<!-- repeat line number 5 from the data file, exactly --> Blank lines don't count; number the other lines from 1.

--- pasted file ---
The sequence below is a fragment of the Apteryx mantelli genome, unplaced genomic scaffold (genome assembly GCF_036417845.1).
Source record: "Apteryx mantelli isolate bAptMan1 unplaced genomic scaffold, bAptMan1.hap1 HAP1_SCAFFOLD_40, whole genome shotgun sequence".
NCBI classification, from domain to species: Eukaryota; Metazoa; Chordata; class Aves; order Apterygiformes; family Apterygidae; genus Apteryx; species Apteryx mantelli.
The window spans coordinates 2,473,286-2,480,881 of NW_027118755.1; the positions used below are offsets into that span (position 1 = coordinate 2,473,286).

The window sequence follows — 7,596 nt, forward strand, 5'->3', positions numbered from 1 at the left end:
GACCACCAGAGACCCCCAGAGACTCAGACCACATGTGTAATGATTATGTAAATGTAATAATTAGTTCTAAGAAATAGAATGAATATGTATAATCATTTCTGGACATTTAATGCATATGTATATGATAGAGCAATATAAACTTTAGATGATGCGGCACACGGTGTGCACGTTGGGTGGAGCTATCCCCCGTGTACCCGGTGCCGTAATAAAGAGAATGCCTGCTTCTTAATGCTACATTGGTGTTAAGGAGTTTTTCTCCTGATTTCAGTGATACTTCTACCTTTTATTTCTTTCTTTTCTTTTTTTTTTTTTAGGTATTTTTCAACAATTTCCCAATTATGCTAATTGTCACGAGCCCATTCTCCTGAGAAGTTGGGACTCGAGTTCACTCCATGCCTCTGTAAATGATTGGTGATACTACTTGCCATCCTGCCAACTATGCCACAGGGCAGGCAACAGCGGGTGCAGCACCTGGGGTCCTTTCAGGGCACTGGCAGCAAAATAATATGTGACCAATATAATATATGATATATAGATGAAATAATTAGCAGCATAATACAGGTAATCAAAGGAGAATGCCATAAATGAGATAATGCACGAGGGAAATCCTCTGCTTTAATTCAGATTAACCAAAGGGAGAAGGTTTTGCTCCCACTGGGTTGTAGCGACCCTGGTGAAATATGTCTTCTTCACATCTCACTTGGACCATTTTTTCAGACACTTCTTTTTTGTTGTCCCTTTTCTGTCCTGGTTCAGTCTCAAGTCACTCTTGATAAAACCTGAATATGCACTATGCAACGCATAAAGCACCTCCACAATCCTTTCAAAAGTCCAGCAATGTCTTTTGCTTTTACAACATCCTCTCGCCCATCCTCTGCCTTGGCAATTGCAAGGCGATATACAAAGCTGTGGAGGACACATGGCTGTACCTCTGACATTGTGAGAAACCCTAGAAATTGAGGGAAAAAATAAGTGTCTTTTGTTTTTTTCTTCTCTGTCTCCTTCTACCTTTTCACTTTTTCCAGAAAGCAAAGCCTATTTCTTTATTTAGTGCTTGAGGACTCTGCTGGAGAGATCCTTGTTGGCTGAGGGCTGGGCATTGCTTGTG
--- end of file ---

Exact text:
The window sequence follows — 7,596 nt, forward strand, 5'->3', positions numbered from 1 at the left end: